California’s Midcentury design legacy has an interesting way of sticking around.
An example of the style’s persistent and evolving influence is receiving renewed design attention at some restaurants around town.
“Breeze blocks,” are back, but with a twist: The blocks have made their way indoors.
These screens of patterned concrete blocks in carports and on building facades are seen in many structures that date to the post-World War II building boom in Southern California. A drive through Palm Springs wouldn’t be complete without seeing some outstanding specimens. Even before this period, however, legendary architect Frank Lloyd Wright embraced complex geometry — much of it inspired by pre-Columbian motifs and materials — rendered in masonry, both outside and inside his famed houses in L.A., such as the Freeman and Ennis houses.
Though this feature has a distinctly California feel, the historic references can go deeper. When designing chef Ray Garcia’s Broken Spanish and B.S. Taqueria, Barbara Rourke of Bells and Whistles researched “Mexican tile patterns, building practices, design and cooking utensils. We wanted to use lots of textures and patterns in the interiors” at both downtown restaurants.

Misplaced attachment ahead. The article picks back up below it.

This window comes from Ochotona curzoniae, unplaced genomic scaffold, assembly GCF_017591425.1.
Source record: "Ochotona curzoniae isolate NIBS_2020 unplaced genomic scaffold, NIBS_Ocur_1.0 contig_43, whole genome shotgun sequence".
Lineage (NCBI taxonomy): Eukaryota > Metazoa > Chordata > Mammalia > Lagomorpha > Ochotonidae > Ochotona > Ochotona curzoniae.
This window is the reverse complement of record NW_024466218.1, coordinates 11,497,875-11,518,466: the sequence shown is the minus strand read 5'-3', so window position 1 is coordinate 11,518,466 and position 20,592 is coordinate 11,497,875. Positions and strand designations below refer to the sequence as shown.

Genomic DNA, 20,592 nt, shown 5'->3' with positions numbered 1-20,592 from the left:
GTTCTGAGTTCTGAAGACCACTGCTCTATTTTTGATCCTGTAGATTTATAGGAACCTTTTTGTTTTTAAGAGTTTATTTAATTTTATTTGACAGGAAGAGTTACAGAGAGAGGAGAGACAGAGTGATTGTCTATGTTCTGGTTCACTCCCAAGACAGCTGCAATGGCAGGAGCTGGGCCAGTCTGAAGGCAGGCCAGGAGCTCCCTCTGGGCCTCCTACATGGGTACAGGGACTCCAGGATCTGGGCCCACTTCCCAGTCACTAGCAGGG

Rourke found concrete blocks to be versatile and an effective way to reference the lines of Maya structures while imparting a “casual, outdoor feel.”
Square One Dining on Hyperion in Silver Lake features retro-style square blocks inside. At Paramount Coffee Project, a cafe/restaurant on Fairfax Avenue, concrete blocks with narrow perforations line a wall of the shotgun interior and are used outdoors. The decor at Roku Japanese restaurant on the Sunset Strip includes wallpaper printed with a rectangular concrete block motif.
For those who want this ornamentation in a home but with a lighter, less permanent effect, Empiric on Beverly Boulevard offers laser-cut wood screens echoing the entrance at the Parker Palm Springs hotel that Michael Towey of the California Workshop custom fabricates.
“I think it actually dates back to a Chinese pattern that’s centuries old,” Towey said. The power of these patterns is “related in my mind to people’s fondness for bilateral symmetry. It’s something people just love, and there are analogies to symmetrical beauty in nature too.”